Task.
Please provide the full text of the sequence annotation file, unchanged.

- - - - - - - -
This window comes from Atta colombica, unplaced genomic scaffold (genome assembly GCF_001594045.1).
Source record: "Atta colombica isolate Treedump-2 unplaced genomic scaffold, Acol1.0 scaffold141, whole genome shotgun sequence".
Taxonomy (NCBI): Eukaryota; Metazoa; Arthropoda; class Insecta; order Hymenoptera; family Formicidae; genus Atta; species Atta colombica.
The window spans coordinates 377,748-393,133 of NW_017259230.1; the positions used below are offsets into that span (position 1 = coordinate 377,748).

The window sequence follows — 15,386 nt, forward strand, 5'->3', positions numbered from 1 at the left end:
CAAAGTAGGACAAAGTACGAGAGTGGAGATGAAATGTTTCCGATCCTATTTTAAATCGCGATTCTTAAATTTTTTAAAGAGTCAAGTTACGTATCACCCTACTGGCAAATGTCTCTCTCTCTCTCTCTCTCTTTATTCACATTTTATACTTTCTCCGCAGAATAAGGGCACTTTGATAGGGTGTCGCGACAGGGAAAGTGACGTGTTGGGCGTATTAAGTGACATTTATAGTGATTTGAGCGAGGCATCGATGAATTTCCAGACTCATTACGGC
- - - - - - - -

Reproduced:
This window comes from Atta colombica, unplaced genomic scaffold (genome assembly GCF_001594045.1).
Source record: "Atta colombica isolate Treedump-2 unplaced genomic scaffold, Acol1.0 scaffold141, whole genome shotgun sequence".
Taxonomy (NCBI): Eukaryota; Metazoa; Arthropoda; class Insecta; order Hymenoptera; family Formicidae; genus Atta; species Atta colombica.
The window spans coordinates 377,748-393,133 of NW_017259230.1; the positions used below are offsets into that span (position 1 = coordinate 377,748).

The window sequence follows — 15,386 nt, forward strand, 5'->3', positions numbered from 1 at the left end:
CAAAGTAGGACAAAGTACGAGAGTGGAGATGAAATGTTTCCGATCCTATTTTAAATCGCGATTCTTAAATTTTTTAAAGAGTCAAGTTACGTATCACCCTACTGGCAAATGTCTCTCTCTCTCTCTCTCTCTTTATTCACATTTTATACTTTCTCCGCAGAATAAGGGCACTTTGATAGGGTGTCGCGACAGGGAAAGTGACGTGTTGGGCGTATTAAGTGACATTTATAGTGATTTGAGCGAGGCATCGATGAATTTCCAGACTCATTACGGC